By Elizabeth Collins
Several themes emerged as chemicals and agriculture companies reported earnings for the second quarter of 2010. We have highlighted the most important trends below.
Chemicals companies reported stronger demand from nearly every geography for almost every product. Of course, demand from emerging markets once again outpaced demand from developed economies. Areas of notable end-market strength included automotive markets. BASF, DuPont (NYSE:DD), and Rockwood (NYSE:ROC) were among the many companies reporting improving demand from nearly every market. A notable casualty of developed market underperformance was AkzoNobel's decorative paints business. Meanwhile, against the backdrop of slower recovery in North America and Europe, Ecolab (NYSE:ECL) was able to add share in important end markets, as its products help customers cut spending on water and energy--a good proposition in a weak economic environment.
Improved cost structures led to better profits on lower sales--relative to pre-recession levels--for many companies. Many chemicals companies worked hard in 2008 and 2009 to lower their costs and restructure their assets. As chemicals markets improved, this showed up in lower breakeven levels of profitability. Now, with greater momentum in chemicals demand, some companies are posting record profits even through revenues have not yet matched pre-downturn levels. Cytec Industries (NYSE:CYT) and Eastman Chemical (NYSE:EMN) were notable winners in this category.
Strong demand from the electronics industry reverberated throughout the chemicals complex during the second quarter. High utilization at semiconductor foundries, strong demand for consumer electronics, and robust production of panels all contributed to stronger demand for chemicals from this sector. DuPont noted that demand from electronics and communication markets actually surpassed pre-recession levels. Dow Chemical (NYSE:DOW) and Solvay (OTC:SVYSY) were other beneficiaries of this trend.
Construction end markets in North America and Europe remain weak. In contrast to virtually every other end market important to the chemicals industry, construction activity in North America and Europe remains in the doldrums. BASF added that the construction environment in Japan is discouraging as well. Weak construction activity in North America and Europe hit PPG Industries (NYSE:PPG), but this was more than offset by growth in industrial activity and strong demand in the Asia-Pacific region and Latin America. We can also count Dow Chemical and Solvay among the victims of weak construction activity in developed markets in the second quarter.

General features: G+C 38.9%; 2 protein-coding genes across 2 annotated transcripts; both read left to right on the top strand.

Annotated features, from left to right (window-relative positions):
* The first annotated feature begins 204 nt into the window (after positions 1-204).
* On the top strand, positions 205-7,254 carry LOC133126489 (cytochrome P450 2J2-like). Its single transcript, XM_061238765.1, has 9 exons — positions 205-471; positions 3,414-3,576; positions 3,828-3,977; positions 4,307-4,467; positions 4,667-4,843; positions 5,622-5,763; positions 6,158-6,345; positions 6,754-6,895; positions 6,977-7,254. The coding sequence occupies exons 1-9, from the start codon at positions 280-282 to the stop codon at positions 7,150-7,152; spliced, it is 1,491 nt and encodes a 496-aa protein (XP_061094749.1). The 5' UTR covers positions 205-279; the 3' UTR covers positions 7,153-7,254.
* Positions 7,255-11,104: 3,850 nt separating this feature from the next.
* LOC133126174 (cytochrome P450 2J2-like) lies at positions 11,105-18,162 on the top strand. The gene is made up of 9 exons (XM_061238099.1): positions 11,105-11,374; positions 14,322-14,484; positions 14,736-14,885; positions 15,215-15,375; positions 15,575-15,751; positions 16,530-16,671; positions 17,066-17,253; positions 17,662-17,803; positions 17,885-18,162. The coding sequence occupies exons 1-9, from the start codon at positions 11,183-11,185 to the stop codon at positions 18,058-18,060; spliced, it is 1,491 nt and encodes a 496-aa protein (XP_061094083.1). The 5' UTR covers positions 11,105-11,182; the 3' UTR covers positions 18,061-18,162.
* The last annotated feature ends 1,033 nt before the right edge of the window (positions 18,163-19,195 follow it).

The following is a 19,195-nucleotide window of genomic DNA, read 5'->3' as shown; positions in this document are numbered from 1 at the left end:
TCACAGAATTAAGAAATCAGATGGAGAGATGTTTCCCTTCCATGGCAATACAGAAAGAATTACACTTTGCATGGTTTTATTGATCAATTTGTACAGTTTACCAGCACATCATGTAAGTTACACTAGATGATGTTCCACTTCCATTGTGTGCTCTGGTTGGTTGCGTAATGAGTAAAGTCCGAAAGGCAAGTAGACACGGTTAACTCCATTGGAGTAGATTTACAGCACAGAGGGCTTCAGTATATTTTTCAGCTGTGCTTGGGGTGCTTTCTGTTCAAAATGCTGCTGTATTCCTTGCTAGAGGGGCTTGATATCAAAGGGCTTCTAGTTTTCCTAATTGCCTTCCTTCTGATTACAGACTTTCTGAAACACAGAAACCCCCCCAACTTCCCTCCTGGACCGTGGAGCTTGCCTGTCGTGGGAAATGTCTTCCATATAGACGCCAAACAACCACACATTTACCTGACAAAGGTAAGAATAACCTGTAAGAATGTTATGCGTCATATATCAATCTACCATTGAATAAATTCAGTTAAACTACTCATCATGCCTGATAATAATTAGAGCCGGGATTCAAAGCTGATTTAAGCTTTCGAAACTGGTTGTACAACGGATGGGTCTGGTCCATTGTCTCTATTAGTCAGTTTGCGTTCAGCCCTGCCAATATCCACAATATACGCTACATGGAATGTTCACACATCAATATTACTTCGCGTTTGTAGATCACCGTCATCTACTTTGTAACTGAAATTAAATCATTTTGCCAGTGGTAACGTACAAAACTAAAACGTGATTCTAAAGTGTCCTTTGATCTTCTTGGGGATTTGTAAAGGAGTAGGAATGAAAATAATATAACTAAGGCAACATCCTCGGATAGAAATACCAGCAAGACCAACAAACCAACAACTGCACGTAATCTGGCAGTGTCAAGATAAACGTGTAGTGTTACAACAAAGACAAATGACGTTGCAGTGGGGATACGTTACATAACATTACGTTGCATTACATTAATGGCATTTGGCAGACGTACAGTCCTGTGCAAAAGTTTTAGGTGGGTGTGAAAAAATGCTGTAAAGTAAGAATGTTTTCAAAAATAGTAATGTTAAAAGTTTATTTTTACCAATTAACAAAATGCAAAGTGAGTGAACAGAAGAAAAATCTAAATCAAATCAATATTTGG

Besides construction, the pharmaceutical industry was the other notably weak end market for chemicals manufacturers, although this dynamic affected a smaller number of players. Sigma-Aldrich (NASDAQ:SIAL) was able to offset this weakness in large pharmaceutical customers with strength from industrial, diagnostic, and academic end markets. DSM was also hurt by the challenging conditions in the pharmaceutical industry.
Demand for fertilizers is approaching normal levels. Potash Corporation (NYSE:POT), Agrium (NYSE:AGU), Mosaic (NYSE:MOS), CF Industries (NYSE:CF), and Intrepid Potash (NYSE:IPI) are all benefiting from a year characterized by more-normal fertilizer application rates. Still, there are lingering signs of the fertilizer standstill of 2008/2009. Potash Corp expects China to consume only 8.5 million metric tons of potash this year, short of the 11 million metric tons consumed during the year prior to the downturn. Furthermore, distributors remain wary of taking inventory and price risk. Looking ahead, droughts in China and Russia--among other factors--are contributing to a likely tightening in the global supply and demand balance for grain, which should support crop prices and therefore fertilizer applications.
China's increased demand for soybeans, coupled with South American farmers' slower selling, created opportunities for ADM and a serious profit hit for Bunge. Archer-Daniels Midland's (NYSE:ADM) soybean crushing operations in North America and Europe benefited from relatively ample supply of soybeans and strong demand, which boosted the firm's crushing margins. This same dynamic caused a serious earnings hit at peer Bunge (NYSE:BG), whose South American crushing operations suffered from relatively weaker supply of soybeans.
Crop protection profits were weak across the board. Pricing pressure hurt profitability at Syngenta (NYSE:SYT), Dow, and Monsanto (NYSE:MON). The combination of high channel inventories following 2009's low pest pressure and increased generic competition led to intense price competition. Looking ahead, increased global glyphosate capacity is likely to mean structurally lower prices and profits for years to come.
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